***** Glorious 25 years of The Challenge print journal *****



Editorial

Vol. 25 No. 2 July - Dec 2017

The Swedish Academy awarded the Nobel Prize in Literature (2017) to Kazuo Ishiguro, born in Nagasaki, Japan and based in the United Kingdom. The Academy has recognized a writer with distinct background and temperament. Ishiguro explores the various connections of man with the world. He believes that the world is going to the way of mixed cultural and racial backgrounds. His writings would infuse the spirit of global citizenship in the readers. The selection made by the Academy is commendable.

The thematic concerns of literary pieces have come a long way today with variety and insightful observations. But, writings on the themes of ecological concerns and after-effects of natural disasters are yet not enough to bring the nation-heads and others on a platform to discuss for ways out in this age of rapid demographic growth and squeezing of resources. In the name of development, nations are not concerned, in practical sense, to deliberate on ecological issues. The talks and concerns are restricted to seminars and symposiums. For instance, if we talk about the tropical cyclone ‘Aila’ (2009), that affected the coastal and adjacent areas of India and Bangladesh, we find that still after eight years, a patch of Bengal reels on under the after-effects of the cyclone and everyone there in the villages of Sundarbans region are forced to wander barefoot because of the sticky mud everywhere. There are a number of such villages in this region of tides which cannot be found on Google maps and the people there are fighting hard to overcome the after-effects of the devastating cyclone. The paddy fields are now full of salinity and several embankments are destructed making passage for the river and sea water to spread over the main land. The governmental machinery is least bothered to reconstruct and rebuild the roads, embankments and dams with urgent speed. People in the coastal regions are forced to dig their own graves. They pacify themselves by saying that they would die either at the hands of another cyclone or starvation. They cannot even come out of the villages settled by their forefathers and they live as prisoners of their birth and circumstances.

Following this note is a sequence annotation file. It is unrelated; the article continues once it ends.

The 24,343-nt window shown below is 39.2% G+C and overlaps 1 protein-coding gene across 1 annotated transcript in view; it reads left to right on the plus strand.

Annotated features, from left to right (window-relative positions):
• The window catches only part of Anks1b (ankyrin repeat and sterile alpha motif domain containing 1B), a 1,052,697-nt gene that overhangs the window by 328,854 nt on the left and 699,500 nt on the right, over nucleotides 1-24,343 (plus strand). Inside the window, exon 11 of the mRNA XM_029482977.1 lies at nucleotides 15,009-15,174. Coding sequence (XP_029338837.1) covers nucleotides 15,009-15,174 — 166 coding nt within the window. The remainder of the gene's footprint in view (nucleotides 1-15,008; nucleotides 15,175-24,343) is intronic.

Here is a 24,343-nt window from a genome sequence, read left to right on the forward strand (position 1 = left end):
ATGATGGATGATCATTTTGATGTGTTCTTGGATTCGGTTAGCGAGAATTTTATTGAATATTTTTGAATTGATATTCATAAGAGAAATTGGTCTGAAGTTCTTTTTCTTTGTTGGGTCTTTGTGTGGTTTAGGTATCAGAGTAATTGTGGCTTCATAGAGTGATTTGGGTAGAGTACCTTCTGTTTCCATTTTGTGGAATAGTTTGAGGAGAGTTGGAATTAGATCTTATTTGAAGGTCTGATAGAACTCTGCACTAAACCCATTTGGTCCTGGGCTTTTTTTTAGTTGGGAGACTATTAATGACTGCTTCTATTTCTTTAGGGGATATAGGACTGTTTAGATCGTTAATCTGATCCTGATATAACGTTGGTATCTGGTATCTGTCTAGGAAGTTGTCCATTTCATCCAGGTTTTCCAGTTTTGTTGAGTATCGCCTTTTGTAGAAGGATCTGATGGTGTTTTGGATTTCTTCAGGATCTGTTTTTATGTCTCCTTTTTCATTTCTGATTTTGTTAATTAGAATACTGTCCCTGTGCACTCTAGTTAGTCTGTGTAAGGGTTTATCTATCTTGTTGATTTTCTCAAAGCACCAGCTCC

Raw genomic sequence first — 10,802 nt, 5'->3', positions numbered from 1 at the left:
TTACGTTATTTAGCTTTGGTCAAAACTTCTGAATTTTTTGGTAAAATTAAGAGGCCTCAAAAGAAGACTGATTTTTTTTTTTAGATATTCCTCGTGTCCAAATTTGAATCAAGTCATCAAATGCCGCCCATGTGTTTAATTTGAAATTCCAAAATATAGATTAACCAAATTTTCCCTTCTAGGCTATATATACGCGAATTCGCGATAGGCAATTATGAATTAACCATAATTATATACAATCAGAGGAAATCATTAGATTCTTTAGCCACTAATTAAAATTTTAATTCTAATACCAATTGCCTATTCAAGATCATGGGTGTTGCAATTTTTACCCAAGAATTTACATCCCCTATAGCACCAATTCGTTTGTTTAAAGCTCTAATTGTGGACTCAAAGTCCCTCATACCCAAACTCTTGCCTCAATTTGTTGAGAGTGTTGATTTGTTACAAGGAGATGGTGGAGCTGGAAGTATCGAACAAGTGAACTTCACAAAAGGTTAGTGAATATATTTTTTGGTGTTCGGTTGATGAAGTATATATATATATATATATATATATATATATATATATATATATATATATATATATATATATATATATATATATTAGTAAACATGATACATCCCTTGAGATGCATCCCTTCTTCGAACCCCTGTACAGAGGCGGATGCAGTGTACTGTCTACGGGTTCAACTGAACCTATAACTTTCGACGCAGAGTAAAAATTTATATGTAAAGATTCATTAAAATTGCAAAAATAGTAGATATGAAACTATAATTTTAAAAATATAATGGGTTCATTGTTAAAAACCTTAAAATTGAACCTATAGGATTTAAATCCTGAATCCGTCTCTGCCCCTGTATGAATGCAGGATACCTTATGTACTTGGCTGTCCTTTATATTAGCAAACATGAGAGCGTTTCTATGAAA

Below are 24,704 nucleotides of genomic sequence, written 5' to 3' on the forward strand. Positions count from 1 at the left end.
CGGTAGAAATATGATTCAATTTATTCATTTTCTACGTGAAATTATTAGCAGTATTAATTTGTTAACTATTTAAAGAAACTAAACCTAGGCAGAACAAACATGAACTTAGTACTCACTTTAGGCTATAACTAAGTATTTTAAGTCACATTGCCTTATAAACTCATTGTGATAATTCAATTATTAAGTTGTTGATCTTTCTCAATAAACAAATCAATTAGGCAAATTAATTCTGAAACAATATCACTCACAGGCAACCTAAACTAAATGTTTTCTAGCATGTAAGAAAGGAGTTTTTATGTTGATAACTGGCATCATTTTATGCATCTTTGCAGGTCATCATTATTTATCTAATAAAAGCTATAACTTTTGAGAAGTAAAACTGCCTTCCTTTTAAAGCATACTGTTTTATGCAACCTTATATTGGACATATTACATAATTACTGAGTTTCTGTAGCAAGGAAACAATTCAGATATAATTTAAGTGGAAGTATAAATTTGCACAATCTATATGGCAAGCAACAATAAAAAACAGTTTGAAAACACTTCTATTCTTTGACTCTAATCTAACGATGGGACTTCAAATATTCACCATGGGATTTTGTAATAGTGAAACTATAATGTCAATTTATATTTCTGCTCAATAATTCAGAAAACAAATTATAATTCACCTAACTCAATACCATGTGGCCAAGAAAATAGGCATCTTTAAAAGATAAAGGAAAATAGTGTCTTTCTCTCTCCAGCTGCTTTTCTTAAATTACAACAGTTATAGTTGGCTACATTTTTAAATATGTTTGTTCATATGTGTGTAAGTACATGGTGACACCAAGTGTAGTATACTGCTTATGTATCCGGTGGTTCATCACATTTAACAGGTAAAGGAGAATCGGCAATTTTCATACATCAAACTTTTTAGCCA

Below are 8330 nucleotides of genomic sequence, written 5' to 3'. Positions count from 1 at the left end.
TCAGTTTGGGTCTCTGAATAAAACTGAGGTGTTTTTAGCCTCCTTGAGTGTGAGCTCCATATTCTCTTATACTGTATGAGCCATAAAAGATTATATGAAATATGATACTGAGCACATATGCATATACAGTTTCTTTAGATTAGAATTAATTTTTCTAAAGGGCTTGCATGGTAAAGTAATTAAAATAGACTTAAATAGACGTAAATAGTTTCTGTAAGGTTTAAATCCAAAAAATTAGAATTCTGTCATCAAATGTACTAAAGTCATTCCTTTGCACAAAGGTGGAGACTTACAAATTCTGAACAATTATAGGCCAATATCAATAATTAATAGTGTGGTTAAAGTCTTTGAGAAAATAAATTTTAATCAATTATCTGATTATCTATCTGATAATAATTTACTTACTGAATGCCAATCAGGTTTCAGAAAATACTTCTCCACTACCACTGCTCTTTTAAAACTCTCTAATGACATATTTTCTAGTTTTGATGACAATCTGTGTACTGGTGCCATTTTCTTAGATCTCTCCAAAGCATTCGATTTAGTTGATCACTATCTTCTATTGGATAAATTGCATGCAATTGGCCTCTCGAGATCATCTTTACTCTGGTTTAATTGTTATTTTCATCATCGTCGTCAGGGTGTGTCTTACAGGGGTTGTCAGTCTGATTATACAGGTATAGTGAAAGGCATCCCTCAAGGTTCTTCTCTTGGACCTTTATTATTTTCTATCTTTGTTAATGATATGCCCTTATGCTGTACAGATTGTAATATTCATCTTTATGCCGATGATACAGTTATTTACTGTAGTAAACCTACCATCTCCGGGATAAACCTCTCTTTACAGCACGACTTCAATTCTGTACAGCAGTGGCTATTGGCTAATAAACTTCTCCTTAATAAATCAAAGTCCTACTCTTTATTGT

Amitav Ghosh, an Indian English novelist, in his fifth novel, The Hungry Tide (2004) has explained the nature of living in a region whose shape is determined by tide and weather. The author explores the topics like humanism, environmentalism and further enunciates the situation when they come into a conflict of interest with each other. Ghosh writes here in the novel on the precarious lives of the settlers of the Sundarbans and through his characters he indicates the ecological imbalance, the endangerment of river dolphin and draws the attention of the readers to this isolated world. Ghosh in his non-fictional book, The Great Derangement (2016) argues that we have failed to think on the issues like global warming, gross climate change and eco-crises.

Evidently, time calls now to write more on climatic issues, displacements, natural calamities and its after-effects. Literature needs to be an arena of deliberation to ignite mass for collective action. The writers ought to feel summoned to confront the most urgent task of the time—pointing out the extreme nature of today’s climatic events and its impact on human and flora-fauna as well.

Heartily yours,
Dr. Manoj Kumar Pathak